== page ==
Wednesday, February 3 2010
“A Beautiful Symphony of Brotherhood,” this year’s University of Maryland, Baltimore (UMB) Black History Month Event commemorating Dr. Martin Luther King, was held February 3, 2010 in the MSTF auditorium. At the ceremony, Diversity Recognition Awards were presented for Outstanding UMB Faculty/Staff and Outstanding Student/Student Group. This year’s faculty winner was Elijah Saunders, MD, FACC, FACP, FAHA, professor of Medicine at the University of Maryland School of Medicine.
Dr. Saunders was the first black resident in internal medicine at the University of Maryland School of Medicine, from which he graduated in 1960. He was also the first black cardiologist in Maryland and was integral in abolishing segregated hospital wards at what was then University Hospital (now the University of Maryland Medical Center). Dr. Saunders was a founding member of the Association of Black Cardiologists, and was co-founder of the International Society on Hypertension in Blacks.
Dr. Saunders has also been greatly involved in community outreach. In 2006 he launched the Hair, Heart and Health program, which trains barbers and hairstylists to pre-screen their customers for hypertension and make appropriate referrals for medical care. “Dr. Saunders is an outstanding practitioner and clinical researcher who has garnered the respect of his colleagues both nationally and internationally,” said E. Albert Reece, MD, PhD, MBA, Vice President for Medical Affairs, University of Maryland, and the John Z. and Akiko K. Bowers Distinguished Professor and Dean, University of Maryland School of Medicine. “He is a physician who cares about and supports his community by willingly giving his expertise and time for the betterment of its citizens.”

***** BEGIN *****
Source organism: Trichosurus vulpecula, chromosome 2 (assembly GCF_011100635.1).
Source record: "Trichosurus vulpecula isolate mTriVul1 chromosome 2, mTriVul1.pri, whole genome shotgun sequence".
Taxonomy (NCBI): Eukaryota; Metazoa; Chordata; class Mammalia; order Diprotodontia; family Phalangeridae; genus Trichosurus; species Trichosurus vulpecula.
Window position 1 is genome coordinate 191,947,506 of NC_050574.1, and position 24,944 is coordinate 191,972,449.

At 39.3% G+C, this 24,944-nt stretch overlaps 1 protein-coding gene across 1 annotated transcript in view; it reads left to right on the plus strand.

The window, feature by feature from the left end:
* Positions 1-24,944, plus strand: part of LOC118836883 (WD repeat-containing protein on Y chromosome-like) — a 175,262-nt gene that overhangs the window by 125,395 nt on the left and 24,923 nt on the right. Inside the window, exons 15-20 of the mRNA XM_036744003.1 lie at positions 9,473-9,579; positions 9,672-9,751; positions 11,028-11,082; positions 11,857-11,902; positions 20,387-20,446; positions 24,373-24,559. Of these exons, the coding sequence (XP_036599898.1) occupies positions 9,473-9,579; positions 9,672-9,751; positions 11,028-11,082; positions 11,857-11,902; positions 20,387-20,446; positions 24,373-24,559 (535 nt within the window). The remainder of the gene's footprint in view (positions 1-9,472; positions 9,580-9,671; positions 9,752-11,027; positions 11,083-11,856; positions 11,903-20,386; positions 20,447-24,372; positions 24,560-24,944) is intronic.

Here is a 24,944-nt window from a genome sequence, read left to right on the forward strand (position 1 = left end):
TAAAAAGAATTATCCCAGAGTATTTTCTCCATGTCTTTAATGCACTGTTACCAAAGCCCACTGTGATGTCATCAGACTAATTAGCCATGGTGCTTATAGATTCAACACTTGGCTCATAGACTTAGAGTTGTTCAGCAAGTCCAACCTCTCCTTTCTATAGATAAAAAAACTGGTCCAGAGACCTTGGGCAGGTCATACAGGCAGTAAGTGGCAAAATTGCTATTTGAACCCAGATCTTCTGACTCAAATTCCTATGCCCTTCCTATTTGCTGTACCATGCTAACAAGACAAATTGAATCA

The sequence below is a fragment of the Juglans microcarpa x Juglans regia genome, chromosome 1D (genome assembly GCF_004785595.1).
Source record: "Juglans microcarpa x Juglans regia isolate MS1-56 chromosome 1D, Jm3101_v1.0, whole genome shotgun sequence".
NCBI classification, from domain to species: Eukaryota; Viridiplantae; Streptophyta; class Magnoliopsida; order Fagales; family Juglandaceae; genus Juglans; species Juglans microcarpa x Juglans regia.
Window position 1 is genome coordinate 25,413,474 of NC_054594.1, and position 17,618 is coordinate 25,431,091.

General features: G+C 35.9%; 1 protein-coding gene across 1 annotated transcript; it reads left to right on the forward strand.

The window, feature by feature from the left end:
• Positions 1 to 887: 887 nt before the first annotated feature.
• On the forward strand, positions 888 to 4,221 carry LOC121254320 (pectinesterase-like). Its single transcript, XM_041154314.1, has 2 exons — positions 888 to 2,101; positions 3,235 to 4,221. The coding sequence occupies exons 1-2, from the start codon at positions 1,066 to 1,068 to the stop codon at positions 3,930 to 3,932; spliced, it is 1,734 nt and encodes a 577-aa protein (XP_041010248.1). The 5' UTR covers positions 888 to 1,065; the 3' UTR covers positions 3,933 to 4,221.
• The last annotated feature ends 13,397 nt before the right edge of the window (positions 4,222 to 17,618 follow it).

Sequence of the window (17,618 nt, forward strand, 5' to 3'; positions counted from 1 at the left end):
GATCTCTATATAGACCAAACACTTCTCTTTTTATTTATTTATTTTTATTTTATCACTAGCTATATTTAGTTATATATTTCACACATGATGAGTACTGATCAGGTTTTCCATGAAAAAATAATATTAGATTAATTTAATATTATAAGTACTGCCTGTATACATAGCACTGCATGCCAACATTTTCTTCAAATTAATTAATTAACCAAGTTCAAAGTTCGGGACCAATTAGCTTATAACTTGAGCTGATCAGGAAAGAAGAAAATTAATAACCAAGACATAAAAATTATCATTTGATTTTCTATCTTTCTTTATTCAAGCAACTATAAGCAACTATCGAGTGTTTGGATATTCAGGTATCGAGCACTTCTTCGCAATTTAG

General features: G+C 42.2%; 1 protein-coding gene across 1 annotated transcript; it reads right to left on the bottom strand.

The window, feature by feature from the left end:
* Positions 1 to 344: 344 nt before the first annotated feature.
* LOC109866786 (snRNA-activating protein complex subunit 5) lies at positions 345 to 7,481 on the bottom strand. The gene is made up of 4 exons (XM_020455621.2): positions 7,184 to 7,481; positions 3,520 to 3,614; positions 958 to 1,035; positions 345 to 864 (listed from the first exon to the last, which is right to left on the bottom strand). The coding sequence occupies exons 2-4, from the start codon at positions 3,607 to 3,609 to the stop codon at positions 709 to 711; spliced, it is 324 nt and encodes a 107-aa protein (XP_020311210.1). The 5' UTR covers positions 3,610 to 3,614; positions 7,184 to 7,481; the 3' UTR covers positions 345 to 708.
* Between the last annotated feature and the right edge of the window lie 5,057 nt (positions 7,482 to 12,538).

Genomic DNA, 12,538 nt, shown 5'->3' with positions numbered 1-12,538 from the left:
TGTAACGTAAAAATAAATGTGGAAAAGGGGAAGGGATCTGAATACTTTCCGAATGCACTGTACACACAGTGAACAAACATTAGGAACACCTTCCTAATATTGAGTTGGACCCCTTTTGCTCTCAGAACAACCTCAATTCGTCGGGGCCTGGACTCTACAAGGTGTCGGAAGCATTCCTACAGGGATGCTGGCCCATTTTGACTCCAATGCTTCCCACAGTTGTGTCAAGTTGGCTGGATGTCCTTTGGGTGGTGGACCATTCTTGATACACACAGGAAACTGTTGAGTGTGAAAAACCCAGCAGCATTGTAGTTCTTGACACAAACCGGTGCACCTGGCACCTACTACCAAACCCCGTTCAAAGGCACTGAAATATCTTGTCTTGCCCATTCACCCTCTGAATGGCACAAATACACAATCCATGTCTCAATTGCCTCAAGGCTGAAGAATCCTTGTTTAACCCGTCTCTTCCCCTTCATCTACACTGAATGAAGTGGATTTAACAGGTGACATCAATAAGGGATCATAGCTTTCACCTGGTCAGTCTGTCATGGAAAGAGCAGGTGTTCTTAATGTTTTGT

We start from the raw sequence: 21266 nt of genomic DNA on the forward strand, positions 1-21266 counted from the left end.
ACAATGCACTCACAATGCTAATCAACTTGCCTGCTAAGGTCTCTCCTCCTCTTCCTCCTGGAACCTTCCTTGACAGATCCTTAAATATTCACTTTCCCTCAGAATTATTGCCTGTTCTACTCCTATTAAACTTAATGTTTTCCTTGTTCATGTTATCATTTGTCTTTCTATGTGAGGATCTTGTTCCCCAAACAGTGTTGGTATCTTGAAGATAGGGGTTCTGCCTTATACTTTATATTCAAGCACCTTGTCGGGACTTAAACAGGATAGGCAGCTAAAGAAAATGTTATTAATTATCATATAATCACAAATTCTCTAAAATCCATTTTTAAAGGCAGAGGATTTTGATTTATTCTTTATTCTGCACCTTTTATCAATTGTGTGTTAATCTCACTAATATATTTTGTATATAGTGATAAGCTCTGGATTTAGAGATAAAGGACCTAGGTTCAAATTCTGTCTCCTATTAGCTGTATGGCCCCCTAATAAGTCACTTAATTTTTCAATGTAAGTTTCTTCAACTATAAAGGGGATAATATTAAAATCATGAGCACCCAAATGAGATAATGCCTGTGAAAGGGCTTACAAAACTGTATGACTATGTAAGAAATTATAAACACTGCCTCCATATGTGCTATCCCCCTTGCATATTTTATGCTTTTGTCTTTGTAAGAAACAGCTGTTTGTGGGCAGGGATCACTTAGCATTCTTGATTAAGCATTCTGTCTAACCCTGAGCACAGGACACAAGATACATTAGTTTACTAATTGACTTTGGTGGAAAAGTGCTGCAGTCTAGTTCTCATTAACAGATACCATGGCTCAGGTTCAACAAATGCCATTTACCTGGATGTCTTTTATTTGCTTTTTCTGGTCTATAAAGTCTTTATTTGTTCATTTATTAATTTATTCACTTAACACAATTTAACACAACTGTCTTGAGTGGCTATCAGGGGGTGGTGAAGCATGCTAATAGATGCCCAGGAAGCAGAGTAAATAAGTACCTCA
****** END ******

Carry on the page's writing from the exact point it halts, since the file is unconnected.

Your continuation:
The student award winners were Domonique Markland and Sarah Weese from the law school, who were honored for their volunteer work with teens incarcerated on adult charges at the Baltimore City Detention Center. C. Fraser Smith, Senior Editor and Senior News Analyst at WYPR-FM, was the keynote speaker. He told of the unheralded heroes of the civil rights movement, whom he honors in his book “Here Lies Jim Crow: Civil Rights in Maryland.”
“The annual Martin Luther King, Jr. lecture series event is very important, because it commemorates the principles Dr. King stood for,” said Dean Reece. “These principles are guiding lights for our students, faculty and our community at large.”
Added David Ramsey, DM, DPhil, President of UMB, “we are very proud that our campus is quite diverse, not just the students, but the faculty, staff and leadership as well,” he said. “That diversity is really our strength, and today we honor Dr. King, who helped open doors for all people.”
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